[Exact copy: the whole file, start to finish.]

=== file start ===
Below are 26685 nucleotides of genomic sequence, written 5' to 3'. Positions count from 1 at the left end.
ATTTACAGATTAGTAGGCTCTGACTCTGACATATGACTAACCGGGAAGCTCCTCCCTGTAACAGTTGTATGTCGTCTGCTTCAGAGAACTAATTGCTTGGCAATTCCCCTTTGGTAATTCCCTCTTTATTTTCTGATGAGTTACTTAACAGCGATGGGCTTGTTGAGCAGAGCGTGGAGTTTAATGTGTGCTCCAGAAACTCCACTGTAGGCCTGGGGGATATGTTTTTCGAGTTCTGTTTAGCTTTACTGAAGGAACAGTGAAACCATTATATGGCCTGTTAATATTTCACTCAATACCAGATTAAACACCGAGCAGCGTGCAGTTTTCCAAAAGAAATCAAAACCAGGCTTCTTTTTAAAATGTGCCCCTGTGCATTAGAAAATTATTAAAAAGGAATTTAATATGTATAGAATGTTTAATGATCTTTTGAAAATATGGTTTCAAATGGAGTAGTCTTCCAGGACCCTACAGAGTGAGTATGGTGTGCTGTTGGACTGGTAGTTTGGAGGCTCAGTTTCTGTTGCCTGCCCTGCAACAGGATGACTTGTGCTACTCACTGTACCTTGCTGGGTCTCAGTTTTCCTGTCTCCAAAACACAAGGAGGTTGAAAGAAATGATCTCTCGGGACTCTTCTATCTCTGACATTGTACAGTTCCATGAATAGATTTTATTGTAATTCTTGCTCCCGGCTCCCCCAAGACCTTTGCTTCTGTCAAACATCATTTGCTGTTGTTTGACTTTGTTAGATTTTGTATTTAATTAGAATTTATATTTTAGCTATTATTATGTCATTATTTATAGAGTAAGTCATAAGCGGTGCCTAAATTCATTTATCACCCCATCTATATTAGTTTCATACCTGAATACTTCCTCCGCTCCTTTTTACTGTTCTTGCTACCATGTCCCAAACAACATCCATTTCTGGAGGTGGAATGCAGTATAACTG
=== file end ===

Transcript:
Below are 26685 nucleotides of genomic sequence, written 5' to 3'. Positions count from 1 at the left end.
ATTTACAGATTAGTAGGCTCTGACTCTGACATATGACTAACCGGGAAGCTCCTCCCTGTAACAGTTGTATGTCGTCTGCTTCAGAGAACTAATTGCTTGGCAATTCCCCTTTGGTAATTCCCTCTTTATTTTCTGATGAGTTACTTAACAGCGATGGGCTTGTTGAGCAGAGCGTGGAGTTTAATGTGTGCTCCAGAAACTCCACTGTAGGCCTGGGGGATATGTTTTTCGAGTTCTGTTTAGCTTTACTGAAGGAACAGTGAAACCATTATATGGCCTGTTAATATTTCACTCAATACCAGATTAAACACCGAGCAGCGTGCAGTTTTCCAAAAGAAATCAAAACCAGGCTTCTTTTTAAAATGTGCCCCTGTGCATTAGAAAATTATTAAAAAGGAATTTAATATGTATAGAATGTTTAATGATCTTTTGAAAATATGGTTTCAAATGGAGTAGTCTTCCAGGACCCTACAGAGTGAGTATGGTGTGCTGTTGGACTGGTAGTTTGGAGGCTCAGTTTCTGTTGCCTGCCCTGCAACAGGATGACTTGTGCTACTCACTGTACCTTGCTGGGTCTCAGTTTTCCTGTCTCCAAAACACAAGGAGGTTGAAAGAAATGATCTCTCGGGACTCTTCTATCTCTGACATTGTACAGTTCCATGAATAGATTTTATTGTAATTCTTGCTCCCGGCTCCCCCAAGACCTTTGCTTCTGTCAAACATCATTTGCTGTTGTTTGACTTTGTTAGATTTTGTATTTAATTAGAATTTATATTTTAGCTATTATTATGTCATTATTTATAGAGTAAGTCATAAGCGGTGCCTAAATTCATTTATCACCCCATCTATATTAGTTTCATACCTGAATACTTCCTCCGCTCCTTTTTACTGTTCTTGCTACCATGTCCCAAACAACATCCATTTCTGGAGGTGGAATGCAGTATAACTG